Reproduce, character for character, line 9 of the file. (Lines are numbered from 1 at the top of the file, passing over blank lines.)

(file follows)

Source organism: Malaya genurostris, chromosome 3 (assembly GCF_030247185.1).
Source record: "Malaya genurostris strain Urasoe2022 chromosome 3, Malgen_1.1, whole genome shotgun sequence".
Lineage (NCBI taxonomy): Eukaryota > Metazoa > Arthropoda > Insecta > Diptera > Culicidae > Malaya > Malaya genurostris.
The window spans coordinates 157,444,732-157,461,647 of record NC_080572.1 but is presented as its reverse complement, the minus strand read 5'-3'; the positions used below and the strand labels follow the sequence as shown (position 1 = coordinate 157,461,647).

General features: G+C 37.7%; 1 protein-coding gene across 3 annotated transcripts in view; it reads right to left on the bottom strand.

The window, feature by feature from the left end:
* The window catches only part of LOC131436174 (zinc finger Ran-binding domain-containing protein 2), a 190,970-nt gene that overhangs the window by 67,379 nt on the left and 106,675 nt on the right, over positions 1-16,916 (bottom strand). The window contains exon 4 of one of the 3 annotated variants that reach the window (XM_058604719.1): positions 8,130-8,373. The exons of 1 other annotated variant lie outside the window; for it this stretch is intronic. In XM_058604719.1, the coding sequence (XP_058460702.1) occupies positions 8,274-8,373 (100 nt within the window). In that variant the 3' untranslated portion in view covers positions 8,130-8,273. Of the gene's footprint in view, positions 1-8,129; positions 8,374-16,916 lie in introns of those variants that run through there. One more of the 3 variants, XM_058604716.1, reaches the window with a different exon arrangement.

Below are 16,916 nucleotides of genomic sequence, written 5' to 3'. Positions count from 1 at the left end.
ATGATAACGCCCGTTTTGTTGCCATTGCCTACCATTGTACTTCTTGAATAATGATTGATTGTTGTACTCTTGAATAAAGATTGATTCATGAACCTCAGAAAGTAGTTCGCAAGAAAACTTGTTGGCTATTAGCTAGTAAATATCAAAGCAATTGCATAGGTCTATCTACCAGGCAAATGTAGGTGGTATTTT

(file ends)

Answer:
ATGATAACGCCCGTTTTGTTGCCATTGCCTACCATTGTACTTCTTGAATAATGATTGATTGTTGTACTCTTGAATAAAGATTGATTCATGAACCTCAGAAAGTAGTTCGCAAGAAAACTTGTTGGCTATTAGCTAGTAAATATCAAAGCAATTGCATAGGTCTATCTACCAGGCAAATGTAGGTGGTATTTT